Exercise 1.1.2


The Lisp REPL---a READ-EVAL-PRINT Loop---is the core of the interactive approach to Lisp development. You type in an expression, the expression is read, evaluated, the return result is printed, and then it waits for more input. The REPL is marked by a prompt, like the command line for your operating system, and it is the main interface to your current running Lisp image. Depending on the implementation of Lisp you are using, you may see different prompts. You can also customize your prompt, but the means of doing so are implementation-dependent.

Typically, imagining that the underscore character below is your blinking cursor, you'll see something to the effect of:


But in SBCL, the default prompt is much less informative:

* _

For convenience sake, when you should enter a piece of code in the REPL for immediate evaluation, each line of code will be marked by the SBCL prompt character. When you should enter all the code given in a file, there will be no prompt character preceding each line, and you will be provided with a file name to enter it in.

Remember, you don't type in the prompt character * at the REPL; even if your prompt looks different, the * represents all Common Lisp REPL prompts. For example, you'll often see code examples like this:

* (+ 1 1)

* (apply #'+ 1 2 3 4 '(5 6))


The example above means, you first enter the expression (+ 1 1) in the REPL; evaluating it returns the result 2, exactly what you would expect to get back for 1 + 1. Then, you get back to the prompt, and can enter the expression, (apply #'+ 1 2 3 4 '(5 6)), which returns 21. If you're using SBCL from the command-line, this shows a direct transcript of the session---extra line-break between the evaluated expression and return result and all. If you are using Emacs+SLIME, you won't see that extra line-break.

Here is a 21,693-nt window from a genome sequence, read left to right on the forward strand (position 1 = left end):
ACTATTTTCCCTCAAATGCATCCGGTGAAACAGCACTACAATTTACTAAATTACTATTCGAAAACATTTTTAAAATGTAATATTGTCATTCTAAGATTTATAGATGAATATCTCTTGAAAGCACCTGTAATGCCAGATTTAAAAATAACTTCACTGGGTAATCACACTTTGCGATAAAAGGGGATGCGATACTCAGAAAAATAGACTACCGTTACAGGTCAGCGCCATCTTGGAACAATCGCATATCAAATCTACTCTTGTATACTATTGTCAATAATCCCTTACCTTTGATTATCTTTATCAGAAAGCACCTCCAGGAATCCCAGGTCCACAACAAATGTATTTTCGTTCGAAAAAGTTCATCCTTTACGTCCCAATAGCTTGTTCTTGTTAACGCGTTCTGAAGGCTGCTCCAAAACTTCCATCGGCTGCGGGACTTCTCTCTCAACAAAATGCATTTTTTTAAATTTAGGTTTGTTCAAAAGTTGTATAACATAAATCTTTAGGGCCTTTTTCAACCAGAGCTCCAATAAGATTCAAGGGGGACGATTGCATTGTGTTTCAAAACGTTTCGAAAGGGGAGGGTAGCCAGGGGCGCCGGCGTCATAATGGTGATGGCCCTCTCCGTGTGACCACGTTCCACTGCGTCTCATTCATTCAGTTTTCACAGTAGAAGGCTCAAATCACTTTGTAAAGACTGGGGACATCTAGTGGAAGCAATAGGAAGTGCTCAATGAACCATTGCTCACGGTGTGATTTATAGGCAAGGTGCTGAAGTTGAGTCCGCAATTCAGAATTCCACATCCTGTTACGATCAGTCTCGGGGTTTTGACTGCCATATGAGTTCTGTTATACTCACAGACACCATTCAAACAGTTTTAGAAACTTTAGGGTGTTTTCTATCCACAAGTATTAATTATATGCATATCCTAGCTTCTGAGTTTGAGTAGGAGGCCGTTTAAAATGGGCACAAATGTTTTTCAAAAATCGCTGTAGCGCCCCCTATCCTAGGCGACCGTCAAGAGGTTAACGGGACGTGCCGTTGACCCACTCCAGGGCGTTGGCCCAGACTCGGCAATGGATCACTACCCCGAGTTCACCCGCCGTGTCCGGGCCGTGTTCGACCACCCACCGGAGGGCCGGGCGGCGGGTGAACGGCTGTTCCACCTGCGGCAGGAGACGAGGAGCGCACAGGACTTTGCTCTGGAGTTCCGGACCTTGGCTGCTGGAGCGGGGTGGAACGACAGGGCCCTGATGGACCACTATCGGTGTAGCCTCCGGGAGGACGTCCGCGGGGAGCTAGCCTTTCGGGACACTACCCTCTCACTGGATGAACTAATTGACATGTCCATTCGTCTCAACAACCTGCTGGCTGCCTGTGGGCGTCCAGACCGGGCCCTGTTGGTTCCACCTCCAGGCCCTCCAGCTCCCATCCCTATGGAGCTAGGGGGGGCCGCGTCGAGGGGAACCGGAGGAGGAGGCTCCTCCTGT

A lot of Lisp literature and reference works explicitly mark the return value with an ASCII-formatted fat arrow: =>. This can make spotting the return value of a form much easier in examples. We will adopt this convention herein as well, when it is necessary for visual clarity. In such a case, the examples above would then look like this:

* (+ 1 1)
=> 2
* (apply #'+ 1 2 3 4 '(5 6))
=> 21

In most exercises, we will separate the code examples into two copies: first, just the code you are meant to type, and then again with the correct return results for you to compare your work.

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